IBA Ewing and Erskine Lakes
Stettler, Alberta
Site Summary
AB034 Latitude
52.250° N
112.883° W
800 - 855 m
171.69 km²
deciduous woods (temperate), native grassland, freshwater lake, inland saline lake, freshwater marsh, arable & cultivated lands
Land Use:
Agriculture, Nature conservation and research, Rangeland/pastureland
Potential or ongoing Threats:
Agricultural pollution/pesticides, Disturbance, Dredging/canalization, Drought, Grazing, Intensified management
IBA Criteria: Globally Significant: Waterfowl Concentrations
Conservation status: IBA Conservation Plan written/being written
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Site Description
The Ewing and Erskine lakes IBA site is located in the east-central portion of Alberta. The nearest town is Stettler, which is approximately 10 km east of Erskine Lake and 20 km southwest of Ewing Lake. The site also includes some smaller lakes including Grose and Postill lakes, and Shuckburgh Slough. The site is a series of discontinuous wetlands and adjacent parkland and grassland within a largely cultivated landscape. Most of these wetlands have extensive emergent vegetation, mostly bulrushes. Ewing Lake is a terminal wetland, is somewhat alkaline, and has a tendency to dry up even when water levels are high.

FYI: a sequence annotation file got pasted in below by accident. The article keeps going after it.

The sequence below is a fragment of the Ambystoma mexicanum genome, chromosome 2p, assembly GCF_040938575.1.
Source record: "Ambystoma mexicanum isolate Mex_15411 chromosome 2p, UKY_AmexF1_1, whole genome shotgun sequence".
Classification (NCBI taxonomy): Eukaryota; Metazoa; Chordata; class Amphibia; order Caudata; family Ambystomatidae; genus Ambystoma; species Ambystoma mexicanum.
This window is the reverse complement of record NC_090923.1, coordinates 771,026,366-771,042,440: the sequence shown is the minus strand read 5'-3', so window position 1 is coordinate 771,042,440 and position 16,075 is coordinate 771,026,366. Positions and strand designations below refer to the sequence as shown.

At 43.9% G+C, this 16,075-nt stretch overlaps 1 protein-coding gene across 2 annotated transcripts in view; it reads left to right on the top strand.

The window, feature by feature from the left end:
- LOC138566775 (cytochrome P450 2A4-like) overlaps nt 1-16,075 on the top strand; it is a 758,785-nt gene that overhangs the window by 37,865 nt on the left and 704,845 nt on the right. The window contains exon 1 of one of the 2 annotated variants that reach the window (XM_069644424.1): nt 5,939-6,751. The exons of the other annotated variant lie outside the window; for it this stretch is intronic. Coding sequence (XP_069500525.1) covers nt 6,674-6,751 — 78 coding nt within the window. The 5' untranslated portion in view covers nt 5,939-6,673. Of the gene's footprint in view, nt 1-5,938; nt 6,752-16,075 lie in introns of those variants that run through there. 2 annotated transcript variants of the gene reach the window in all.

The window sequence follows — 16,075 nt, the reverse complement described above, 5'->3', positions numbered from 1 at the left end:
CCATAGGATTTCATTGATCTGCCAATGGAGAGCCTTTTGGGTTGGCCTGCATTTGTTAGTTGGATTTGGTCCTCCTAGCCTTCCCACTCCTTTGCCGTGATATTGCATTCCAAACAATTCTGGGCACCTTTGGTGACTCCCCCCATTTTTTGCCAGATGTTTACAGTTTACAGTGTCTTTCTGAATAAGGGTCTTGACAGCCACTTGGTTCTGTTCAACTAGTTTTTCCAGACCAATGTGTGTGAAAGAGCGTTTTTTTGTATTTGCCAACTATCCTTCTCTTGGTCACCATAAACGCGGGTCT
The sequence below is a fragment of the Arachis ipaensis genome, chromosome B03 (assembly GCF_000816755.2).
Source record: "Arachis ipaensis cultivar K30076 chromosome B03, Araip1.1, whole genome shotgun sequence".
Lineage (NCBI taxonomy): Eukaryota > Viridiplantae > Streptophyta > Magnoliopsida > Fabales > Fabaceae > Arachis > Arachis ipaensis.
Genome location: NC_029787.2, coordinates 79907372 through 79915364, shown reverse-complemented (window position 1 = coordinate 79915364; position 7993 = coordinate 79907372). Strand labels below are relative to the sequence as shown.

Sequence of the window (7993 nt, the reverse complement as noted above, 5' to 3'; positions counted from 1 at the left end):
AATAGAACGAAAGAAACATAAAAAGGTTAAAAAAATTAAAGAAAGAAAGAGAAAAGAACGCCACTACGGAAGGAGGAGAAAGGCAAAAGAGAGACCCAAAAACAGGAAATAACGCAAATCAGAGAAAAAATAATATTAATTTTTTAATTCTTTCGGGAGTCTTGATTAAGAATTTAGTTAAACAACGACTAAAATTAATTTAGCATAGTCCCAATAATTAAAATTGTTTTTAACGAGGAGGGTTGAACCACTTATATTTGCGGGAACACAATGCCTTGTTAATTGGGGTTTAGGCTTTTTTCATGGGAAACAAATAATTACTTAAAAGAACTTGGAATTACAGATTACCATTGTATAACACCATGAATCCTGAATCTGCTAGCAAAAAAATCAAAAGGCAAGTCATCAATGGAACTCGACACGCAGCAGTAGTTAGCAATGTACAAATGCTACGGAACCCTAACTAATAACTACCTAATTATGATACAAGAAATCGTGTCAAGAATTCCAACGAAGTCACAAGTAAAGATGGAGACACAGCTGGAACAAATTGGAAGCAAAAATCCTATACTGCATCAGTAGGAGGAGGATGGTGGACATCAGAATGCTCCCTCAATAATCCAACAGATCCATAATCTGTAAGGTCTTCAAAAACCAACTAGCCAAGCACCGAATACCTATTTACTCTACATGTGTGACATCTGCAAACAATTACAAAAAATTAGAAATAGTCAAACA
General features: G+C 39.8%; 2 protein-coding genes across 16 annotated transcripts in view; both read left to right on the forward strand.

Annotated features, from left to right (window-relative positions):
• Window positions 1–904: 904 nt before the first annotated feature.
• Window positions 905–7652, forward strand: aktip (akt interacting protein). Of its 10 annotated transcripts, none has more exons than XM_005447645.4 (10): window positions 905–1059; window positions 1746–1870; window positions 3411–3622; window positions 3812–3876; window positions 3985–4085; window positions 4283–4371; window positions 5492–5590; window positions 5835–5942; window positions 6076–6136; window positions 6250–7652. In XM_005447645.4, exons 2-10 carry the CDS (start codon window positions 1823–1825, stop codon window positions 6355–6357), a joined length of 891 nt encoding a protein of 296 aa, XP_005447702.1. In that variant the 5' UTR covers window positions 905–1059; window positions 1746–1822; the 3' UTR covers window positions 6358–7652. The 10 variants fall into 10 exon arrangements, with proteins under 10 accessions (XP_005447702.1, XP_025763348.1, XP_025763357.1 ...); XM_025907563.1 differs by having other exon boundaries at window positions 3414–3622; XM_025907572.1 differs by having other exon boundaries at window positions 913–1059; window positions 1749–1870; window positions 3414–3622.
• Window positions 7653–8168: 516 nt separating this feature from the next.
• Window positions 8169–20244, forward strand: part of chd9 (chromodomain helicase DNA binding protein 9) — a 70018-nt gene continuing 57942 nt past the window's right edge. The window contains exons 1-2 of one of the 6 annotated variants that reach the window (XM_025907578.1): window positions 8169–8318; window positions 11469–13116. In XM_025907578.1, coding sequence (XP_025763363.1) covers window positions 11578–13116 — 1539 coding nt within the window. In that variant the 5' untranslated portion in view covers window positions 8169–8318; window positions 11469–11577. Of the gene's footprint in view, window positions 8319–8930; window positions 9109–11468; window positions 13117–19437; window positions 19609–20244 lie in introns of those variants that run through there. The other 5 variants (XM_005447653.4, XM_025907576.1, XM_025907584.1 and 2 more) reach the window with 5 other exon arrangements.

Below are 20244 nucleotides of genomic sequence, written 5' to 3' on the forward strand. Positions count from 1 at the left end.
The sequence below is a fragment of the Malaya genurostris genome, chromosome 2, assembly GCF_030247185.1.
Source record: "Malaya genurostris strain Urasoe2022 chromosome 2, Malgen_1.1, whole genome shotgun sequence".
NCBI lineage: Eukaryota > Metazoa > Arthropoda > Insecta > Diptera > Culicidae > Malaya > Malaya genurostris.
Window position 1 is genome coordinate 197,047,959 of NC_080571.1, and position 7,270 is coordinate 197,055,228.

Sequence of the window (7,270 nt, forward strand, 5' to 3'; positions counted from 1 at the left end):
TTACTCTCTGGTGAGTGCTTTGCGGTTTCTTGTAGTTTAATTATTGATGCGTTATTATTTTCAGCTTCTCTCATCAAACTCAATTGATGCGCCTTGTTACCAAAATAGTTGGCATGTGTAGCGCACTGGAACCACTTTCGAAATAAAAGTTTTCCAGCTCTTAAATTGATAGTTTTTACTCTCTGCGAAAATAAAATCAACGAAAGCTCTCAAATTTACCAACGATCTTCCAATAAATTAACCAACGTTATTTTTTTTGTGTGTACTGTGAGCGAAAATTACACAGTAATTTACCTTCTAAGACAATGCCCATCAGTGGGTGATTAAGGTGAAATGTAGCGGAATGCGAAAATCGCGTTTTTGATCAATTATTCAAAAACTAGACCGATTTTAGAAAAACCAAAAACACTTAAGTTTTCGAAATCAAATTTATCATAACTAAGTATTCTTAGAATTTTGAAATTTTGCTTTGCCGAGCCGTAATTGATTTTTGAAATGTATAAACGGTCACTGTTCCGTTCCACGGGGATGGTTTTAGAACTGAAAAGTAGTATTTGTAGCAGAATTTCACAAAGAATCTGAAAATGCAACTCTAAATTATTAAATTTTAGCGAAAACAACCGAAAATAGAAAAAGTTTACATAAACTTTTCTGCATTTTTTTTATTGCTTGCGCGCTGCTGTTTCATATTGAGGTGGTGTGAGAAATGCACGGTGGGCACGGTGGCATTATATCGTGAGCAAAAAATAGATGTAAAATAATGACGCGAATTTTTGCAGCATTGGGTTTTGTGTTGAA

During fall migration, Ewing and Erskine lakes are an important site for staging ducks. Both Erskine and Ewing lakes have had over 20,000 ducks each during the 1980s. Ducks Unlimited therefore consider both lakes to be critical moulting and staging wetlands for ducks. Postill Lake is a good breeding area for diving ducks, as it is fairly fresh with bulrush and cattail vegetation. Over 30 pairs of Canada Geese nest on Erskine Lake annually. The area is generally productive for a variety of marsh birds and is also important shorebird staging habitat. Ewing Lake was surveyed for Piping Plover in 1986 but no birds were found.

IBA Criteria
SpeciesT | A | I Number Year Month Day Season A4i/ii B4i/ii/iii A1 B1 C1 Reference
Waterbirds 40,000 1985 10 1 FA 20,000 Poston et al. 1990
Note: species shown in bold indicate that the maximum number exceeds at least one of the IBA thresholds (sub-regional, regional or global). The site may still not qualify for that level of IBA if the maximum number reflects an exceptional or historical occurrence.
Conservation Issues
Most of the land surrounding Ewing and Erskine lakes is used for agriculture. Concerns over waterfowl feeding in fields led to the establishment of a Crop Damage Control waterfowl feeding station at West Erskine Lake. Threats to the area include an increase in agriculture, which will reduce the amount of valuable habitat for a variety of bird species. Drought and diversion of the water will also have negative effects on the shoreline habitat and lakes, especially considering Ewing Lake already has a tendency to dry up during periods of drought. At present the area has no protective status.

The IBA Program is an international conservation initiative coordinated by BirdLife International. The Canadian co-partners for the IBA Program are Birds Canada and Nature Canada.
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